It appears, from the date of the donations of the organ and fountain, that Captain Gardiner maintained his interest in Mount Gambier after he left the area as he built a very grand house, Mintaro, for himself in Lancefield in 1882. It was designed by James Gall and has been described as the ‘other Government House’. It is pictured below. Gardiner died in South Yarra in 1889.

A country mansion: Captain Gardiner's new house, Lancefield Road. The Architect was James Gall.
The Australasian sketcher April 9, 1881. 
State Library of Victoria Image A/S09/04/81/117

* Some of this information about the family comes from Early Settlers of the Casey-Cardinia District, published by the Narre Warren & District Family History Group.

Tuesday, 1 April 2008


Father Wilfred Pooley (1912 - 1969)
Image: Maryknoll: history of a Catholic Rural Settlement by Gael White (Artistic Wombat, 2002)

Maryknoll was established in 1949 by Father Wilfred Pooley (1912-1969) as a Catholic community based on the principals of faith, family life and co-operative enterprise. This was part of a broader movement in the Catholic community, encouraged by the Melbourne Archbishop, Dr Daniel Mannix, for Catholics to move away from the distractions of the city to a rural environment and become closer to God. A National Catholic Rural Movement was established in 1939 to support Catholic farmers and Father Pooley was very keen to establish a 'City of God' in a rural community and paid a deposit of 100 pounds on 218 hectares (540 acres) in Tynong North, on March 25th, 1949. The rest of the purchase price of 4,400 pounds was lent by the Handley family of Dandenong, and was initially in the name of Margaret Handley. The settlement was known as St Mary’s until 1955 when the name was changed to Maryknoll to avoid confusion with other towns called St Mary’s.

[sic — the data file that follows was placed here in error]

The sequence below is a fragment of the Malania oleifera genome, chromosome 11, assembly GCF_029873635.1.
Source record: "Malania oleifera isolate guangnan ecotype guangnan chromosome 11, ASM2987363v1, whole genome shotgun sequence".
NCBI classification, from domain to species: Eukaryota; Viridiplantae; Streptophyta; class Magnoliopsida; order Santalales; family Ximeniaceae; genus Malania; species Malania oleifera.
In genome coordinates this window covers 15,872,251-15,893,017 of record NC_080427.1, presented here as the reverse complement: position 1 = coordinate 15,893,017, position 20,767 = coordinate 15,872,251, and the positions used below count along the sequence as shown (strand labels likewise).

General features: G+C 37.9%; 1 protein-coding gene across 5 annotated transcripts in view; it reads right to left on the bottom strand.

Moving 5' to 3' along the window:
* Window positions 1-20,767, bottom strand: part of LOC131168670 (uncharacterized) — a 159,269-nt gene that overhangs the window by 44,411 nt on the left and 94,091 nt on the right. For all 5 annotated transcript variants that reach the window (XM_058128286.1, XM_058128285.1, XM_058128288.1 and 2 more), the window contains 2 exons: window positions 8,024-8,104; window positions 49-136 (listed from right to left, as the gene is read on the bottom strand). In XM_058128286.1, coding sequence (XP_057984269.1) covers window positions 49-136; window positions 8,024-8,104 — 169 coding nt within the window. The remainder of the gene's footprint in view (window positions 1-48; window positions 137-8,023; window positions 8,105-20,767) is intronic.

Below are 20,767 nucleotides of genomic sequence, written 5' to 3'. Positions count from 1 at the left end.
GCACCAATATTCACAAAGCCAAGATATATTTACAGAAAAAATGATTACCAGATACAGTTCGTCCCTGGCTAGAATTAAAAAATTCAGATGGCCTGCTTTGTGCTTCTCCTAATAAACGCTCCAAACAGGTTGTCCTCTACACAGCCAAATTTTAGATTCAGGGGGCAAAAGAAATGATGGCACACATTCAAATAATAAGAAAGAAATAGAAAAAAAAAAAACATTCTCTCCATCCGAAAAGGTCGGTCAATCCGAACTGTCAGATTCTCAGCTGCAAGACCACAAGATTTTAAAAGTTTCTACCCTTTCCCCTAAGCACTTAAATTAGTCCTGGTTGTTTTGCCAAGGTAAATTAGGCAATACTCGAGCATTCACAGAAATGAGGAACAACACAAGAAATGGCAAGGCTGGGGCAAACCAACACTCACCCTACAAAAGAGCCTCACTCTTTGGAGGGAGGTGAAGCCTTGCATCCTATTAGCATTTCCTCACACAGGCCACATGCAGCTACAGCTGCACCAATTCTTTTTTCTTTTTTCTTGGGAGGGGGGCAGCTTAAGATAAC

Margaret Handley,  is pictured in the back row of the St Mary's Parish Ladies Tennis team. 
Image: A Parish carved from the bush : a centenary history of the Dandenong Parish by Greg Dickson (St Mary's Centenary Committee, 1983)

The first settlers lived in 'temps', very basic dwellings without running water, electricity , gas or other 'mod cons'. Families then moved onto two acres block, where a modest three bedroom house was built.

 Ted Knox and son, Martin,  taken 1959, outside their home in Maryknoll.
Image: Knox family collection.

The cornerstones of community life, the Holy Family Church and the Holy Family School were both opened by Archbishop Mannix on September 3. 1950 attended by more than 3000 people. The Archbishop reiterated the rationale for the Maryknoll settlement in his address - We are tired of listening to people talk about the drift from the country to the cities and the necessity of decentralization. People and Governments talk much but little is done. Father Pooley, however, doesn't talk very much, but he is certainly very active, and I am confident he will succeed in this great project  (The Advocate, September 7 1950, see here)

The Holy Family Church and some of the houses in Maryknoll were designed by the architectural firm of  Smith, Tracey, Lyon and Brock, read about this, here.

Holy Family Catholic Church, Maryknoll, 1963.
Image: Knox family collection.

Maryknoll had a number of co-operative industries including a housing co-operative, a joinery, hardware store and an aerated water factory. Other towns in Casey and Cardinia were established as stopping places on transport routes, or to serve the surrounding farming community and for Maryknoll to be established on the values of faith and religion gives it a unique place in the history of Casey and Cardinia. More information on Maryknoll can be found in the book Maryknoll: history of a Catholic Rural Settlement by Gael White (published by Artistic Wombat, 2002)